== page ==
But there were other reasons Christine felt compelled to take a personal interest in his case. As a nurse, Christine knew that Raymond would have the best long-term prognosis with parents who could look after his developmental and medical needs. At the same time, closer to home, Christine thought of her father, who himself was raised by good foster parents and the difference it made for him. With 40,000 kids already in foster homes in the Tristate region though, Christine also recognized the odds. Finding a home for any foster kid is hard. Who could take care of – and love – such a special needs child?

Fortunately for Raymond, Christine had another patient, Sierra. Sierra was transplanted at a very young age (following a liver and intestinal transplant) and was also adopted by a family in central New Jersey. Since then, Christine watched as Sierra grew from a quiet little girl into a "sweet and polite" young lady. It reflected good parenting, Christine thought. She knew it was a long shot, and wondered if it was even right to ask. But Sierra's parents had adopted kids with special medical needs before; could they do it again?

An act of kindness becomes a calling

Raymond wouldn't be the second – or even the third child– that Patty and Chip Leedy adopted. The first time they'd opened their home to a child was more than a decade earlier, shortly after getting married. Patty was working at Children's Specialized Hospital in Mountainside, New Jersey, and expecting her first child. It was there that she met Andy, a patient in need of a home. Having been adopted herself, Patty's heart went out to the boy. After talking it over with Chip, they decided to take Andy in – one month after giving birth to her daughter Shannon. Shortly after giving birth to her second child, Casey, Patty met Trevor, a pediatric liver transplant recipient also in need of a family. They took him as well, bringing their burgeoning family to four. In the following years, they would adopt two more: Dylan, Trevor's half brother, and Sierra, Christine's other patient.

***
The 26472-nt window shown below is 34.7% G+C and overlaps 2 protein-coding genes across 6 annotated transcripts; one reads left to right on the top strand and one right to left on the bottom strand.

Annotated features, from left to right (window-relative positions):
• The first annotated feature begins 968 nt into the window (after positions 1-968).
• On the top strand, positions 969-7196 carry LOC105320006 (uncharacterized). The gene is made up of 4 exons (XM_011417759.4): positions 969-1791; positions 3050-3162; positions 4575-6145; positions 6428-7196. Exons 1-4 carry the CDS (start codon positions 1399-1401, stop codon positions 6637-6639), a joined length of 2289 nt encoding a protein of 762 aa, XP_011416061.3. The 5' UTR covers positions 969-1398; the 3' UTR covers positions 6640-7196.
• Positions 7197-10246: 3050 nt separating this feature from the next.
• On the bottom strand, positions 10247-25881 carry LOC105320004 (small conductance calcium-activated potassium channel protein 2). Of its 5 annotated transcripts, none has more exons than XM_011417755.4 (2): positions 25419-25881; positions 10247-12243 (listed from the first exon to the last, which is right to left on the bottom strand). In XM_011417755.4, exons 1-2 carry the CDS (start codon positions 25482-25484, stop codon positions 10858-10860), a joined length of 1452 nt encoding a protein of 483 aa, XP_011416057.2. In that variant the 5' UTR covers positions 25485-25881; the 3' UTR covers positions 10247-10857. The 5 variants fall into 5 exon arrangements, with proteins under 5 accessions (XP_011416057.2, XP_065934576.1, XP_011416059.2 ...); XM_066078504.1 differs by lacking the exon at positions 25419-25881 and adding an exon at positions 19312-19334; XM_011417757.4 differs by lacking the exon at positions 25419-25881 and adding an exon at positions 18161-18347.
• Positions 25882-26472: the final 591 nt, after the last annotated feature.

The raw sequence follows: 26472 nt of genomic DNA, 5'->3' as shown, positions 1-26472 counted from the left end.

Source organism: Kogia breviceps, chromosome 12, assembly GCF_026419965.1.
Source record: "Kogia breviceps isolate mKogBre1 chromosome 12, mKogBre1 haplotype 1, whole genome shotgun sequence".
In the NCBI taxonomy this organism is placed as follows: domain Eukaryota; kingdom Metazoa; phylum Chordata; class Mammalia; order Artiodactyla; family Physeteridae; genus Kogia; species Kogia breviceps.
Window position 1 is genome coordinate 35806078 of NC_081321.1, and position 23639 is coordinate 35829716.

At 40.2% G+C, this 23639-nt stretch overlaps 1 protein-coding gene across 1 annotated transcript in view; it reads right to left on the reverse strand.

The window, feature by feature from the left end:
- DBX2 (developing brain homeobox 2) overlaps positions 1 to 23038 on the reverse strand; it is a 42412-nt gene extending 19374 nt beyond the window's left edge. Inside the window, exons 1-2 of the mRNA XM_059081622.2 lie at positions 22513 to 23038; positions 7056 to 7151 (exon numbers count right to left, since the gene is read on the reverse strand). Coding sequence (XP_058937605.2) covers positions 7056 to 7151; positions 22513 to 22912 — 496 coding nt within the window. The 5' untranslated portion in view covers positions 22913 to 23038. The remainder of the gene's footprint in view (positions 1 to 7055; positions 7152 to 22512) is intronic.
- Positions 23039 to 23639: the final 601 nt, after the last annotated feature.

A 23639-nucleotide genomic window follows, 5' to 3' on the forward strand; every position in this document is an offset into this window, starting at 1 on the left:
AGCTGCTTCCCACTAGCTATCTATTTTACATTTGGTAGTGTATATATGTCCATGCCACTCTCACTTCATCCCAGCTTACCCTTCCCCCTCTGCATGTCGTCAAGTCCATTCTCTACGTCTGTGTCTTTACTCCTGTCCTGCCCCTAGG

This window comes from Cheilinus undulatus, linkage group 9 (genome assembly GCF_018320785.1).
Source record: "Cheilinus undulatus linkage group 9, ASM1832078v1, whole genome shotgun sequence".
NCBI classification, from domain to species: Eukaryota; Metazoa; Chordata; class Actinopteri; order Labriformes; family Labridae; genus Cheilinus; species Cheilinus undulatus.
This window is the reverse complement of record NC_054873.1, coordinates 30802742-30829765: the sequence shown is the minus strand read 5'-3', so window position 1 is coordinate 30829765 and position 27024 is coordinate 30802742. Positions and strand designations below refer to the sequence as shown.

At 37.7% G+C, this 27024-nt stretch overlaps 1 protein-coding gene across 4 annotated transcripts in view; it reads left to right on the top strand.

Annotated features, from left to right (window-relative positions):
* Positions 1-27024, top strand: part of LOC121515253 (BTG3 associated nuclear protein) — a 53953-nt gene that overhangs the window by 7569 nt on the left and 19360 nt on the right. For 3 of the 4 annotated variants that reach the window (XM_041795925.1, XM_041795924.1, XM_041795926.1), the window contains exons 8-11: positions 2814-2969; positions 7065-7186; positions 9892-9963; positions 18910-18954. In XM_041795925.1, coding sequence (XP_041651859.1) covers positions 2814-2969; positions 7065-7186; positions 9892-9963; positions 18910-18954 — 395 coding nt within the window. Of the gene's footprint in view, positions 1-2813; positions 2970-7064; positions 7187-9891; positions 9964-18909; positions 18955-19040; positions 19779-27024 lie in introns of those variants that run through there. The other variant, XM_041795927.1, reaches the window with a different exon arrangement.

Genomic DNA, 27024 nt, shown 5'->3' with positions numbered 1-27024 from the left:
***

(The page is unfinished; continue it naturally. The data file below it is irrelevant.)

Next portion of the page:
It was about eight years after adopting Sierra that Patty got Christine's call. She was standing in her kitchen and the kids were off at school. "I was a little anxious," Christine confesses, thinking back to that conversation. "It's not an easy phone call to make."

Patty told Christine that she'd have to talk it over with Chip and the kids; Raymond would be their seventh child. With the oldest two off at college, though, they had the space to provide. Plus, by now, what began as an act of kindness had become something of a calling. "You hate to see kids who don't have somebody," Patty explains.